The Jacobean and Caroline Stage - Vol. 6

The Jacobean and Caroline Stage - Vol. 6

The Jacobean and Caroline Stage - Vol. 6

The Jacobean and Caroline Stage - Vol. 6

Excerpt

These two volumes conclude my survey of the writing, presentation, and publication of plays in London from the death of Shakespeare to the closing by law of all theatres in England. In volume vi I have considered the theatre buildings, private, public, court, and projected, which were in use during this period. In volume vii I have gathered into appendixes scattered material concerning Lenten performances and Sunday performances, and I have ordered chronologically a large number of dramatic and semi-dramatic events which may provide helpful contexts for students of the drama and theatre. This volume also contains an analytical index for all seven volumes.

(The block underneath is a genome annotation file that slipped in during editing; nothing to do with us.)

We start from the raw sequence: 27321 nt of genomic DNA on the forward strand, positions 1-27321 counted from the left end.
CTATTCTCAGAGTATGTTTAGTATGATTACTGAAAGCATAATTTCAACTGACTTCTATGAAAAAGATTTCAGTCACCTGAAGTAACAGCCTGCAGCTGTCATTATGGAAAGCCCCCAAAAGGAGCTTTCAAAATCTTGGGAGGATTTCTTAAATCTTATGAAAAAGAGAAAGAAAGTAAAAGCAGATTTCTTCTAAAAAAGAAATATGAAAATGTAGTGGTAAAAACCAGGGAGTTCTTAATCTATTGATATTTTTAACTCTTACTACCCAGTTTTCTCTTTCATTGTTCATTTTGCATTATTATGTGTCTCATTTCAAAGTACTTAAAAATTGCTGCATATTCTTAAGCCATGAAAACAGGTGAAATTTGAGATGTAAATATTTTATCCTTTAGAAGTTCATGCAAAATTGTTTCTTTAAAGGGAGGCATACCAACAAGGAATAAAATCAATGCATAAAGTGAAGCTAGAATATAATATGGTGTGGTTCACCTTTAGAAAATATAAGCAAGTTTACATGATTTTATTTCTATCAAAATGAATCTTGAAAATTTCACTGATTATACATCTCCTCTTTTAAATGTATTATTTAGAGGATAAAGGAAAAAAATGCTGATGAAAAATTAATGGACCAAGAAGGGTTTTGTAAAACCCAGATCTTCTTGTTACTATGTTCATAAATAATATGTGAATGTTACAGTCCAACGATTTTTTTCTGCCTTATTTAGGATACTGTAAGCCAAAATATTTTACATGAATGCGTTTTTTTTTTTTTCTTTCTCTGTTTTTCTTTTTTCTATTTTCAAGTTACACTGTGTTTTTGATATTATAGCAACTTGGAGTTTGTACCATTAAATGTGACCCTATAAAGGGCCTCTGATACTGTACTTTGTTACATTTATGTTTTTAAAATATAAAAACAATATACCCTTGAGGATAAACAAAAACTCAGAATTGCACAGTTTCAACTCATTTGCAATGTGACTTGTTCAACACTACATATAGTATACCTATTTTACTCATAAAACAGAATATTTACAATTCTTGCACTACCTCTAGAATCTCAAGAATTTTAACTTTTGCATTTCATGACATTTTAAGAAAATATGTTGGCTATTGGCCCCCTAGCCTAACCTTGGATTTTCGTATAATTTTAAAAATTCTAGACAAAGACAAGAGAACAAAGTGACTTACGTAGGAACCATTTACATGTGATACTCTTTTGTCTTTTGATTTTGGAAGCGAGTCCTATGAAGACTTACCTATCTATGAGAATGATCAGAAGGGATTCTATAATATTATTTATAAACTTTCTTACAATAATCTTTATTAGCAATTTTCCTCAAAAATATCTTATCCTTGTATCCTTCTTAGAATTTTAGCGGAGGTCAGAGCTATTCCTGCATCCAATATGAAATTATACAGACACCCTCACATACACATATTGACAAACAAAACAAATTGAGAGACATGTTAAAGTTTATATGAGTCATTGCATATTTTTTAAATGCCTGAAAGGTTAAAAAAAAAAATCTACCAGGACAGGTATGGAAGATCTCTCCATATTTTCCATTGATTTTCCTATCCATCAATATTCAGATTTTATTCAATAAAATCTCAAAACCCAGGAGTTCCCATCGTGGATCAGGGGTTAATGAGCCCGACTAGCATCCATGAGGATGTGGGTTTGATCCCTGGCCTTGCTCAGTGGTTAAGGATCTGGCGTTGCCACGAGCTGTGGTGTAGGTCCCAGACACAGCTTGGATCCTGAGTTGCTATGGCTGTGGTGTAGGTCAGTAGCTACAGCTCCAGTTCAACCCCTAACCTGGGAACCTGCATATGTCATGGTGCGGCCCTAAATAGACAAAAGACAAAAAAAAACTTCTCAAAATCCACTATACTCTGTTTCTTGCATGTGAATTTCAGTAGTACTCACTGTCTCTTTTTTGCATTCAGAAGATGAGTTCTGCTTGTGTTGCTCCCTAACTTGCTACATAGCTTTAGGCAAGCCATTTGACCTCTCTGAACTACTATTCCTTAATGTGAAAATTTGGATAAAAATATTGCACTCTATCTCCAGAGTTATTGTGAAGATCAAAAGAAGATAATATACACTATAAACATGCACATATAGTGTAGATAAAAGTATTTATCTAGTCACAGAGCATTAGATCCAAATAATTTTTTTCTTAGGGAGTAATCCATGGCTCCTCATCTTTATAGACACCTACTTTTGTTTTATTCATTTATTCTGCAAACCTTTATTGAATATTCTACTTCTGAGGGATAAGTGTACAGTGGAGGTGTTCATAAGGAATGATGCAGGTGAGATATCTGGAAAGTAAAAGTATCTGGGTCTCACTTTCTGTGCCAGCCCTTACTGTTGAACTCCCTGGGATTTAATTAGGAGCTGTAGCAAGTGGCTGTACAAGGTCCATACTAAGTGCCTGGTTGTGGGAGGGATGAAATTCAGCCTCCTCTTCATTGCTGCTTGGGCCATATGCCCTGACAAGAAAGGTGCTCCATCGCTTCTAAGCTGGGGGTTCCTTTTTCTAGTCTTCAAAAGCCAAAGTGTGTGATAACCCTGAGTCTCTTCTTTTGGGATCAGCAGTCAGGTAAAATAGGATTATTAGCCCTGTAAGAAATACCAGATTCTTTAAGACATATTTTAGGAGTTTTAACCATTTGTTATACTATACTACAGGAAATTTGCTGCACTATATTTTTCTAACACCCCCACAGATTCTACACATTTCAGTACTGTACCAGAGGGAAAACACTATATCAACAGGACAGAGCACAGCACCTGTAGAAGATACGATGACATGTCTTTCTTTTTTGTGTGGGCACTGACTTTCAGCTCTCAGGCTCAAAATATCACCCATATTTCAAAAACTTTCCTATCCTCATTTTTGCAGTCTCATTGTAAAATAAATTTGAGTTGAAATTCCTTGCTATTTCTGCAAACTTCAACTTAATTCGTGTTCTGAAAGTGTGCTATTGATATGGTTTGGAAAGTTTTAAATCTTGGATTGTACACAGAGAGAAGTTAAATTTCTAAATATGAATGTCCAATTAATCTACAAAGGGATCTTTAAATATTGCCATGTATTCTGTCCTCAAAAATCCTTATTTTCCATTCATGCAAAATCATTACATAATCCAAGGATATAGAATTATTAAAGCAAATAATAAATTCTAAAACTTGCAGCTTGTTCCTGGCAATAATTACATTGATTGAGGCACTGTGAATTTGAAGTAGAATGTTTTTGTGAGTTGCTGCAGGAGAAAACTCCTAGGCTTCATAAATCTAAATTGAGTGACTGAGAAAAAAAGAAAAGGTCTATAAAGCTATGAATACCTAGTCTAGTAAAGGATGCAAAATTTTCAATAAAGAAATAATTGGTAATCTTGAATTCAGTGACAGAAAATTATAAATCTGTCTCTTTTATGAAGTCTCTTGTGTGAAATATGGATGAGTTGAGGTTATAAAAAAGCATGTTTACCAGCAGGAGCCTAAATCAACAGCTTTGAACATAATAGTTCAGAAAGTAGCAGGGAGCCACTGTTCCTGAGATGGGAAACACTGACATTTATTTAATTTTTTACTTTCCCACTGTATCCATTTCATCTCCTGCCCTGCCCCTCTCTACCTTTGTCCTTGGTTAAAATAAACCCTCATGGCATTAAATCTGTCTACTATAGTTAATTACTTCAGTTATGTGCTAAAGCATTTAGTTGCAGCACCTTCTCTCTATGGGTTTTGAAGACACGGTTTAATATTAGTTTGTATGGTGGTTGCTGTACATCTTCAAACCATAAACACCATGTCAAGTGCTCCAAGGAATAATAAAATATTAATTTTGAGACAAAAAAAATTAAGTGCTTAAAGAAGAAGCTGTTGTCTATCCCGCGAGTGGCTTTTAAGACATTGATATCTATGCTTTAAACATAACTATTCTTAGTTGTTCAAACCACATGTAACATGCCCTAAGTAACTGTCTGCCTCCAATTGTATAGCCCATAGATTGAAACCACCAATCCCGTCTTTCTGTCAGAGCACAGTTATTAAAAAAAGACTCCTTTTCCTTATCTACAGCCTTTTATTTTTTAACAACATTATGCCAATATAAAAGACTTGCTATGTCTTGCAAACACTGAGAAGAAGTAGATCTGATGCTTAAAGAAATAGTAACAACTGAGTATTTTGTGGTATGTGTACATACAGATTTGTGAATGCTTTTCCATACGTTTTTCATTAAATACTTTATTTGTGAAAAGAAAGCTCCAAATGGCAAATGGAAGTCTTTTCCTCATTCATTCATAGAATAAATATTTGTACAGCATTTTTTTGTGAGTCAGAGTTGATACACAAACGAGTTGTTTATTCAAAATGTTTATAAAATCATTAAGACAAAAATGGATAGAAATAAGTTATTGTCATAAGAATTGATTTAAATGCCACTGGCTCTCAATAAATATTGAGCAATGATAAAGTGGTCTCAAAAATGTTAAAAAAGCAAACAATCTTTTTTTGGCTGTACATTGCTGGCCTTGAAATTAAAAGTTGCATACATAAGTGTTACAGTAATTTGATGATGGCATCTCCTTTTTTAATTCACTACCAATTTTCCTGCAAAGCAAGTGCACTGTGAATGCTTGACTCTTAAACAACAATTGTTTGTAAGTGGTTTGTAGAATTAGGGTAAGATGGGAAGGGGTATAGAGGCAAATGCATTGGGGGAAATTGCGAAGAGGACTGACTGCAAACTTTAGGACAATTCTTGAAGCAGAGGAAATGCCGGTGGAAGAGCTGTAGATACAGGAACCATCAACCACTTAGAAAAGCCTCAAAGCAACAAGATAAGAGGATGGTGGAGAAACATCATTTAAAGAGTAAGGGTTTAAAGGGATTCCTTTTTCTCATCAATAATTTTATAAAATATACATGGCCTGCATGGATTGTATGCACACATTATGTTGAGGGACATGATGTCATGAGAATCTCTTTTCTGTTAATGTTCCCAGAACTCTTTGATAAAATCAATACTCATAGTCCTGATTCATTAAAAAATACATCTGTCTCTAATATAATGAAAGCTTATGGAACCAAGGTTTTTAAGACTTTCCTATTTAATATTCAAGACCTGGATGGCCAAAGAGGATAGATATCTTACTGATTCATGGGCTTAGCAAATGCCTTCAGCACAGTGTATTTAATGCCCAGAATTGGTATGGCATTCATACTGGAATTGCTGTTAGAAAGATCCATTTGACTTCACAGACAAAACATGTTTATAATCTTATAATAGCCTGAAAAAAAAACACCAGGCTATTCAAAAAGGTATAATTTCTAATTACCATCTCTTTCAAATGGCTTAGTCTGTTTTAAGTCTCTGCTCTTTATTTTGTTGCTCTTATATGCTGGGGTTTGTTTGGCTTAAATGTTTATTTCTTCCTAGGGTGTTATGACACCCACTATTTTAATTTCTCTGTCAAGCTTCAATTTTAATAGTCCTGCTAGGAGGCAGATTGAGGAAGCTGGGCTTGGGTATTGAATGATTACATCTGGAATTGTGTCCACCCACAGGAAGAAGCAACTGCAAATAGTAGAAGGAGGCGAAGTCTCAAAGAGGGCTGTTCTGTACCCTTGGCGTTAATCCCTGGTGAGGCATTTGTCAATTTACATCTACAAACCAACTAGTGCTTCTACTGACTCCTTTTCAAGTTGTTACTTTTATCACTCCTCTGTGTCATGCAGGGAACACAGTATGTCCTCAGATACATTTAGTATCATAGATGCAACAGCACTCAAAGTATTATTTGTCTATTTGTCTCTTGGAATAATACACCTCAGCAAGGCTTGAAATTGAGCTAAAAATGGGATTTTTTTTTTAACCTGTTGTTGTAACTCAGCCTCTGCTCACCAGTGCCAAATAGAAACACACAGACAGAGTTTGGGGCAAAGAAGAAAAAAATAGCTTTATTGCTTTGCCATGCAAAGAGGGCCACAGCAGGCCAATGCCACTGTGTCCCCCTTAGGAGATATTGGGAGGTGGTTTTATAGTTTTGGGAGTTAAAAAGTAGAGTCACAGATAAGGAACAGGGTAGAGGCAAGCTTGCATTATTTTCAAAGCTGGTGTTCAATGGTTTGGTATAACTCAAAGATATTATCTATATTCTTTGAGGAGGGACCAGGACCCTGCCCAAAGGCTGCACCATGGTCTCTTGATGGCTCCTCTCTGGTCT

The discussions of London theatres in use after the death of Shakespeare vary greatly in length ranging from that of Blackfriars, the house of greatest prestige throughout the period, to that of Le Fevre's Riding Academy, little known and little used. Since these volumes are intended for reference, I have tried to reduce to a minimum the amount of conjecture about theatres and their facilities for the staging of plays. In an area where there are so few seventeenth- century descriptions and so many twentieth-century hypotheses-too often asserted as demonstrable fact — I have found far more theatre material to reject than to include, particularly in the descriptions of individual stages and customary features of production. It is fervently to be hoped that some day we will be able to say with assurance that the Globe stage had so many entrances of such a size and position. That great day has not yet dawned, and until it does responsible reference books should severely restrict the space given to the weighing of conflicting hypotheses. Books on individual theatres must state the principal hypotheses and choose among them; reference surveys should not. The theatre volume was pretty well completed by the end of 1962, and books and articles appearing after that date have generally had to be ignored. They do not, I think, alter significantly the facts I have recorded, though several . . .

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